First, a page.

Structure is Freedom (except when it's not)

Does a playground need to cost millions and come in a box with boundary lines and instructions?  


As an artistic medium, high performance training facility or form of re-creative therapy:  better if it doesn't.



The pitch (made of artificial turf) suggests the elements of serendipity and luck constantly present in play.


"Many live under the belief that life is a fair playing field, that both pitch halves are just as big and the goal always has at least one cross. But ultimately the ball never bounces exactly where you want it to and the pitch is both bumpy and uneven,” notes MogulBall designer and installation artist Johan Ferner Stroem.
Though very serious athletes (such as tennis player Rafael Nadal) find it incredibly useful (and humbling) to train with an absolute "0-2-B-4-Again unregulated playing-field” mentality (that you often find best expressed in nature settings).


Where Nadal truly sets himself apart from all the others is on the practice courts.  He’ll chase down balls his hitting partners have apparently sprayed wide or long – moving to and returning anything remotely in his vicinity.  How did he learn that there’s no such thing as OUT, in practice?  Or, rather how did he acquire the discipline to play everything?  By considering everything in play.  Easier to do when you remove restrictions you don’t particularly like anyway.  

Like those pesky lines for instance.  One of Nadal’s favorite practice courts naturally has no lines.

And for you and I, this practice model has real value. Too often we assume the ball might be going out and therefore don’t really run, or when the ball is slightly out we simply let it go, waiting presumably for something easier to return. Oh, doesn’t that show up in the lessons of life and the myriad of missed opportunity?   How often have we arbitrarily defined things as too risky, too hard, too much effort, too little in return. 
 And passed those notions down the line? 


When, put in action, the result of such practice ~~  in response to the natural world's unpredictability ~~ can be quite profound.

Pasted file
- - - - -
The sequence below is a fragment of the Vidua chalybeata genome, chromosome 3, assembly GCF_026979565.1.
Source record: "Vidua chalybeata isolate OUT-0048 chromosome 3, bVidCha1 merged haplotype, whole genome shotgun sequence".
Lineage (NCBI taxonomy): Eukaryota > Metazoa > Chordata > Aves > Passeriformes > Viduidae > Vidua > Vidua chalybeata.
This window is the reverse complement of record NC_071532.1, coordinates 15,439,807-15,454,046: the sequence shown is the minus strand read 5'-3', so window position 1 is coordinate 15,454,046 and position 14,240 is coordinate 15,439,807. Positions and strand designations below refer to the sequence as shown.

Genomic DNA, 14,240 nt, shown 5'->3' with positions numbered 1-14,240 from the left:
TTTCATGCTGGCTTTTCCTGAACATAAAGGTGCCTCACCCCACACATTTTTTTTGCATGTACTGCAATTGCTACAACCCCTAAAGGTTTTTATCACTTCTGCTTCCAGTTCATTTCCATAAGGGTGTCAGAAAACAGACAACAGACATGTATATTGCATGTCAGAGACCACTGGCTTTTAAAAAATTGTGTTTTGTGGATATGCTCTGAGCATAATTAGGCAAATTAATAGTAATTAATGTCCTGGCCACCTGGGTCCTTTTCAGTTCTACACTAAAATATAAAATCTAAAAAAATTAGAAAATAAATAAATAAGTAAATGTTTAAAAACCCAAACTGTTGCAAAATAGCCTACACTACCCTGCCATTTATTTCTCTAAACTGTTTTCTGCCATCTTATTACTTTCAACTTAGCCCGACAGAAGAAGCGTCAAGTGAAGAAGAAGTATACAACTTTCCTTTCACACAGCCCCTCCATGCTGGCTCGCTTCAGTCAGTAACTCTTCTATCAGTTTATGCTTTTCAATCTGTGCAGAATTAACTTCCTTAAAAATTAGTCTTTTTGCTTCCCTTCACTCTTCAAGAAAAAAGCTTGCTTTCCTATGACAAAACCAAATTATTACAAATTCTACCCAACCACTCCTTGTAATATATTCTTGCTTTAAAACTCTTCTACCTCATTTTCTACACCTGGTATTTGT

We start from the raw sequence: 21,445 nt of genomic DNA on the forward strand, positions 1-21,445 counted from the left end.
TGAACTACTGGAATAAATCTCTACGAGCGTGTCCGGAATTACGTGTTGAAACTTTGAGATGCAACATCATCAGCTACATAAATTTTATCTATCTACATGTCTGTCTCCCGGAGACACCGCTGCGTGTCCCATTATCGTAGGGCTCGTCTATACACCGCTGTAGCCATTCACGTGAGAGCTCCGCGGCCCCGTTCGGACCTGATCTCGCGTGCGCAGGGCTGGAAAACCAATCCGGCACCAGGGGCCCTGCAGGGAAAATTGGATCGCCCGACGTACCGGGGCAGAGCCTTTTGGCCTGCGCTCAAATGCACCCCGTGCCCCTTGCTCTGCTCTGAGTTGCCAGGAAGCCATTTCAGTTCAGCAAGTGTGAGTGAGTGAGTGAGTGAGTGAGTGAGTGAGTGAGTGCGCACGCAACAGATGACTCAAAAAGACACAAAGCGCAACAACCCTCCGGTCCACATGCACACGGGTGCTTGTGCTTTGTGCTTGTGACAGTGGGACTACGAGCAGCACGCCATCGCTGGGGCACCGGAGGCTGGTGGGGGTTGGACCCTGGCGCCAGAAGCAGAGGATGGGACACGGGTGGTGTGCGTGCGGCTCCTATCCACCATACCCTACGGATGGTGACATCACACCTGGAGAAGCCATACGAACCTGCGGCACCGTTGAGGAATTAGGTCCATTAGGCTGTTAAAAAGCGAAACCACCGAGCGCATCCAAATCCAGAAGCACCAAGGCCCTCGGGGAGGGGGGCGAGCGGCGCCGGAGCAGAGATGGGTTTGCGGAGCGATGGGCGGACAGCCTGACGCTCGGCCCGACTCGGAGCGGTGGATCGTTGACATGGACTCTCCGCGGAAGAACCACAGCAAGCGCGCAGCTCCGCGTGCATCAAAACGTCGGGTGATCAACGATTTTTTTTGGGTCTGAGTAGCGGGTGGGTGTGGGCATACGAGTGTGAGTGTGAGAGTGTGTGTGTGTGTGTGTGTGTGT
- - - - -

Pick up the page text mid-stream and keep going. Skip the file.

An Algorithm in the Chaos: Control through Counter-intuition

The unevenness of the field is intended to invite more imaginative ways to play, and to encourage an all-inclusive sport with limitless possibilities for play between girls and boys, old and young, skilled against unskilled, on equal footings, challenging the physical elitism inherent in most purposeful sporting activities.  

This natural, loping style of movement on the field of undulating play is something we practice in a restorative tai chi-based technique that combines unfocused eye movement with balance center integration.  It serves a population that also struggles with confidence and movement;  those subjected to a condition known as Parkinson’s.

Paradoxical Footwork Technique

  .   .   I have seen some Parkinson’s clients who use this footwork without knowing it.  That is, they discovered it without being taught.  Frequently ~~ they arrive at my facility from an athletic background (in a rambunctious, out-of-doors-nature- interactive childhood) that helped them hone a natural expression of body intelligence...


See Fullness in the Seed ~~Be Child-like Today in Nature.

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Comment by Randy Eady on June 19, 2011 at 3:42pm

There is a related story about also not accepting boundaries imposed by well-meaning, but misguided game referees at this link:;/
Able, Different and Fear-less ~ Arms as Legs; Hands as Feet


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